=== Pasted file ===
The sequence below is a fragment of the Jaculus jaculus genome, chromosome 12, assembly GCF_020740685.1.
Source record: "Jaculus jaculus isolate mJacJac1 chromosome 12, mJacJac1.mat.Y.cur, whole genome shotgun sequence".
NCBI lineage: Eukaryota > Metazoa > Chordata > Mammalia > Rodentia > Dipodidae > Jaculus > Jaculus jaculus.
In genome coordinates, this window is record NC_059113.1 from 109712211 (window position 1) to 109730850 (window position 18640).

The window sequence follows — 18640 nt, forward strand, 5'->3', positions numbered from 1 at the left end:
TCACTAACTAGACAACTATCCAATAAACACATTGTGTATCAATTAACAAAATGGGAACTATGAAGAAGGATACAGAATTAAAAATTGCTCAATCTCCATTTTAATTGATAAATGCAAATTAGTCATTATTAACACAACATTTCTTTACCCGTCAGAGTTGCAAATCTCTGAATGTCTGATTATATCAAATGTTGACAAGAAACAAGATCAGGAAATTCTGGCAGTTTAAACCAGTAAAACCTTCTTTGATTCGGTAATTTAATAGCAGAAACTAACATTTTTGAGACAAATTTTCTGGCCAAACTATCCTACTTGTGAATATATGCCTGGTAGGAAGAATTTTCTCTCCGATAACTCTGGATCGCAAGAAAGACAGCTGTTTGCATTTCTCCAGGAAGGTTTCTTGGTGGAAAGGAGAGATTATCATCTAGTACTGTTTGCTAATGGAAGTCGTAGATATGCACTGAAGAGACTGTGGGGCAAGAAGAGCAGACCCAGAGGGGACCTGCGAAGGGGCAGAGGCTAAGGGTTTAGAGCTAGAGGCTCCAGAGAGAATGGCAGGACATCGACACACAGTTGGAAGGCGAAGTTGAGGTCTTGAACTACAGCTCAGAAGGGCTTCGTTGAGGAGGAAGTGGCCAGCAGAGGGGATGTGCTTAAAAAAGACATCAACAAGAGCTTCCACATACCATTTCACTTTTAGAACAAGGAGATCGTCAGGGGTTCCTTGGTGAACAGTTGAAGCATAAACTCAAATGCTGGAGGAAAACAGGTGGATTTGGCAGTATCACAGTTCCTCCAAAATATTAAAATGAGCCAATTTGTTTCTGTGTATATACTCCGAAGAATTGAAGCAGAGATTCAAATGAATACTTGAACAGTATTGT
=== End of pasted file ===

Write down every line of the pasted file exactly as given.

The sequence below is a fragment of the Jaculus jaculus genome, chromosome 12, assembly GCF_020740685.1.
Source record: "Jaculus jaculus isolate mJacJac1 chromosome 12, mJacJac1.mat.Y.cur, whole genome shotgun sequence".
NCBI lineage: Eukaryota > Metazoa > Chordata > Mammalia > Rodentia > Dipodidae > Jaculus > Jaculus jaculus.
In genome coordinates, this window is record NC_059113.1 from 109712211 (window position 1) to 109730850 (window position 18640).

The window sequence follows — 18640 nt, forward strand, 5'->3', positions numbered from 1 at the left end:
TCACTAACTAGACAACTATCCAATAAACACATTGTGTATCAATTAACAAAATGGGAACTATGAAGAAGGATACAGAATTAAAAATTGCTCAATCTCCATTTTAATTGATAAATGCAAATTAGTCATTATTAACACAACATTTCTTTACCCGTCAGAGTTGCAAATCTCTGAATGTCTGATTATATCAAATGTTGACAAGAAACAAGATCAGGAAATTCTGGCAGTTTAAACCAGTAAAACCTTCTTTGATTCGGTAATTTAATAGCAGAAACTAACATTTTTGAGACAAATTTTCTGGCCAAACTATCCTACTTGTGAATATATGCCTGGTAGGAAGAATTTTCTCTCCGATAACTCTGGATCGCAAGAAAGACAGCTGTTTGCATTTCTCCAGGAAGGTTTCTTGGTGGAAAGGAGAGATTATCATCTAGTACTGTTTGCTAATGGAAGTCGTAGATATGCACTGAAGAGACTGTGGGGCAAGAAGAGCAGACCCAGAGGGGACCTGCGAAGGGGCAGAGGCTAAGGGTTTAGAGCTAGAGGCTCCAGAGAGAATGGCAGGACATCGACACACAGTTGGAAGGCGAAGTTGAGGTCTTGAACTACAGCTCAGAAGGGCTTCGTTGAGGAGGAAGTGGCCAGCAGAGGGGATGTGCTTAAAAAAGACATCAACAAGAGCTTCCACATACCATTTCACTTTTAGAACAAGGAGATCGTCAGGGGTTCCTTGGTGAACAGTTGAAGCATAAACTCAAATGCTGGAGGAAAACAGGTGGATTTGGCAGTATCACAGTTCCTCCAAAATATTAAAATGAGCCAATTTGTTTCTGTGTATATACTCCGAAGAATTGAAGCAGAGATTCAAATGAATACTTGAACAGTATTGT